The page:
Academics are, of course, very rigorous, and professors definitely expect students to come to class prepared. That being said, there are still a wide variety of classes that include some introductory levels that are not as demanding. Students do study quite often; the general guideline is to spend at least 1 hour studying for every hour of lecture. Yet, this is really an aspect of the school that is as much as you make of it. Professors are always willing to make the time to meet with you to discuss anything, ranging from class material to your future plans. However, it's up to you to take the initiative to contact your professors. My major, chemical and biomolecular engineering, is regarded as one of the tougher, if not toughest, major. The average graduating GPA is very low (although I don't know if this is the major GPA, or overall GPA). The coursework for this major is, as expected, challenging. However, I think the training that you get, the problem-solving mindset that is instilled, is definitely worth the work you put in.
Hopkins is a hard school and I wouldn't suggest coming here if you don't like to work. However, if you want to go to a school that challenges you and makes you learn more everyday than you learn in a week in high school, then Hopkins is a good school for you. I like that Hopkins doesn't have a core curriculum; I love humanities (so it's not that I don't want to take classes outside of my major), but I especially love french. I wouldn't be able to get a french minor at any school that has a core curriculum. Students are competitive, but cooperative. Students are driven (and all nerds at heart), so it's not uncommon to have conversations about politics, current events, or other intellectual subjects. Professors are brilliant (and for the most part, pretty good) although there are some bad ones. All of them are approachable and some of them are better in a smaller setting. The school is more focused for grad school/med school in the sciences. Although I want to get a job, I enjoy getting a theoretical background.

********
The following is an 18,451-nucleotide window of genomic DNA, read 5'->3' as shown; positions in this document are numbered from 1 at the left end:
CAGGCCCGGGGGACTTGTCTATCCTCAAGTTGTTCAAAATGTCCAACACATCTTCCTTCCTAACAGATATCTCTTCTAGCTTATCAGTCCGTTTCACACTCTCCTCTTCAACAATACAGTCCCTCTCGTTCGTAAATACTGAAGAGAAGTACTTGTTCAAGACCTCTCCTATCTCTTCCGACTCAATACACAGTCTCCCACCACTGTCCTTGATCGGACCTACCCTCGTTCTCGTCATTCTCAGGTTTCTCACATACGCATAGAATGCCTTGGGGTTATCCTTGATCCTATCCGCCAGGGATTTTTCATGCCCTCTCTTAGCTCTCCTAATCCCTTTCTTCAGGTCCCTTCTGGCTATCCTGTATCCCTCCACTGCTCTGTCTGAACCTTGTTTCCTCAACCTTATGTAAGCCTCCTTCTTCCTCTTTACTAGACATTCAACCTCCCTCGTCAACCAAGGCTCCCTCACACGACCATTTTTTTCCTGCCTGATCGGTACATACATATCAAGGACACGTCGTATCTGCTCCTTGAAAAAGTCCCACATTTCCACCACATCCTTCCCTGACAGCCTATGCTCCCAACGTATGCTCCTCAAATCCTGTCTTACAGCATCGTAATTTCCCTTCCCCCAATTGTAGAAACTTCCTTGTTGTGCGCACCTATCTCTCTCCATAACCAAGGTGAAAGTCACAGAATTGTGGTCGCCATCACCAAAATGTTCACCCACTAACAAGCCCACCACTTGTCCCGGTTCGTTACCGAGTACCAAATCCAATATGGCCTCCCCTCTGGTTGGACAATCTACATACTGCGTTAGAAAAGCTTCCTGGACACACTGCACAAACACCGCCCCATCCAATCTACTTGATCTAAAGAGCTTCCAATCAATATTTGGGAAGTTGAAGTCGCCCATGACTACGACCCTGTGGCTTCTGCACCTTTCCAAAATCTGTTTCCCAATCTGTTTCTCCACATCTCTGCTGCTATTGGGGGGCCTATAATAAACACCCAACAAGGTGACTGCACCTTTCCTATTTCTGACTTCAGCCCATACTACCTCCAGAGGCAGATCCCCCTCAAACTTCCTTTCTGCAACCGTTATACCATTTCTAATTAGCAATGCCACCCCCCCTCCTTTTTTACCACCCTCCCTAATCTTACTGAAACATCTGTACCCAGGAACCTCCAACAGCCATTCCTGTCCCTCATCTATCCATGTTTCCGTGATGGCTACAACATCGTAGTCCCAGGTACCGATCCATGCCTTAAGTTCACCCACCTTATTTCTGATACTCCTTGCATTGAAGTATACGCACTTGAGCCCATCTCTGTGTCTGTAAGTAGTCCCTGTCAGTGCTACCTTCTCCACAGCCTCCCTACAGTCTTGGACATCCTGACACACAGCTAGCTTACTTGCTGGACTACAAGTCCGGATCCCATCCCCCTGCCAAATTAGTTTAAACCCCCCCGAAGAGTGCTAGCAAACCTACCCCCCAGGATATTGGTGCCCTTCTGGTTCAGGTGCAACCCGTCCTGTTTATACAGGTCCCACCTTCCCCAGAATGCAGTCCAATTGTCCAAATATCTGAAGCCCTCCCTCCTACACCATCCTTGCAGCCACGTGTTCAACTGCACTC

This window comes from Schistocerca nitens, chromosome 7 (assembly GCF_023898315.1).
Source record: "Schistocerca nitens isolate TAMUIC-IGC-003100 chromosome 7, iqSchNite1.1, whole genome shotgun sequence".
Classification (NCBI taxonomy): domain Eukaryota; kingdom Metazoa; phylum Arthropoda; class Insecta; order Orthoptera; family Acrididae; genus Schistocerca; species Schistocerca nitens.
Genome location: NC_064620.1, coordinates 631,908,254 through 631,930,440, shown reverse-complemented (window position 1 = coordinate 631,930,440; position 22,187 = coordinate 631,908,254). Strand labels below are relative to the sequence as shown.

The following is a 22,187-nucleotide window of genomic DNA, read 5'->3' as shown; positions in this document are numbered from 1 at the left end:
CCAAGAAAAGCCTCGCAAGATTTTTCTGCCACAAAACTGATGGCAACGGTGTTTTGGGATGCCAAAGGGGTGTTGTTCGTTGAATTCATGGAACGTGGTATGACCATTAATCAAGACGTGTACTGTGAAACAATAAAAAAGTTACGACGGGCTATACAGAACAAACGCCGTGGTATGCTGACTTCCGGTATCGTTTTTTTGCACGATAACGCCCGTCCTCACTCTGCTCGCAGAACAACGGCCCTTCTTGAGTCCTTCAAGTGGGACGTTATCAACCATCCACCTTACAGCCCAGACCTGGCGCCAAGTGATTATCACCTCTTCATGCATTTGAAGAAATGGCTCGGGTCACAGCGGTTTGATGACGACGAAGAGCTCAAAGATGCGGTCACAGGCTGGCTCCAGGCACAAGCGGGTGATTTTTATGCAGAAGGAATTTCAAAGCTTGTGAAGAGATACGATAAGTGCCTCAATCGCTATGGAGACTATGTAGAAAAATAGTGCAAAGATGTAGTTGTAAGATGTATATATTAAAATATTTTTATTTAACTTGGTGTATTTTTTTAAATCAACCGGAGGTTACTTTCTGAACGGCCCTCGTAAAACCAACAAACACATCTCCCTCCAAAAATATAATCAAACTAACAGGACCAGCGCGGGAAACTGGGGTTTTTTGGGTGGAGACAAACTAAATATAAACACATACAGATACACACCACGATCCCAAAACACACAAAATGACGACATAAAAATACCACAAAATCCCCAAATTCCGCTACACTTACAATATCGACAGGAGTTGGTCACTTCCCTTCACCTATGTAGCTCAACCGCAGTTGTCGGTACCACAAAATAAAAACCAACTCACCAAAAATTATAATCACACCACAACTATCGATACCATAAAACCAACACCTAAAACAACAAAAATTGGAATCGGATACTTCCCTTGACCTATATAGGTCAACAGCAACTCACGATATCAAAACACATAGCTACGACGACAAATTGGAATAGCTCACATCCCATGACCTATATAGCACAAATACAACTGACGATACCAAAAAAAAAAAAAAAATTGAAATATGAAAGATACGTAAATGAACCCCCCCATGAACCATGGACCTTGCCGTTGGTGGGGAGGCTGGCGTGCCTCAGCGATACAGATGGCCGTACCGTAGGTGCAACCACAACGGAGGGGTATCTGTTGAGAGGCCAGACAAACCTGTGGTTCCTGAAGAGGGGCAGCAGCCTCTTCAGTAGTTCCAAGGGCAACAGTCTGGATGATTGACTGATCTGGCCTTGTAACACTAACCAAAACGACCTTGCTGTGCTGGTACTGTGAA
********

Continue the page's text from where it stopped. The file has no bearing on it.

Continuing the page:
The academics are strong and professors definitely want to get to know you. Despite the fact that one of my introductory classes is 300 people, the professor knows my name and enjoys (sometimes to my dismay) calling on me in class. Students here study hard and the classes are often very challenging, but it is definitely worth the time. I really enjoy going to the office hours my professors hold; it allows me to have 1-on-1 time with my professors and really get to know them as people. The lack of a core curriculum is one of the best things about this school because it allows you to explore fields outside of your own, and really opens your eyes to the world around you. Whether you want to graduate and get a job or go to graduate/medical/law school, Hopkins will prepare you well. Lastly, students are not as competitive as they are stereotyped to be. People are friendly and willing to help you out if you are struggling in a class.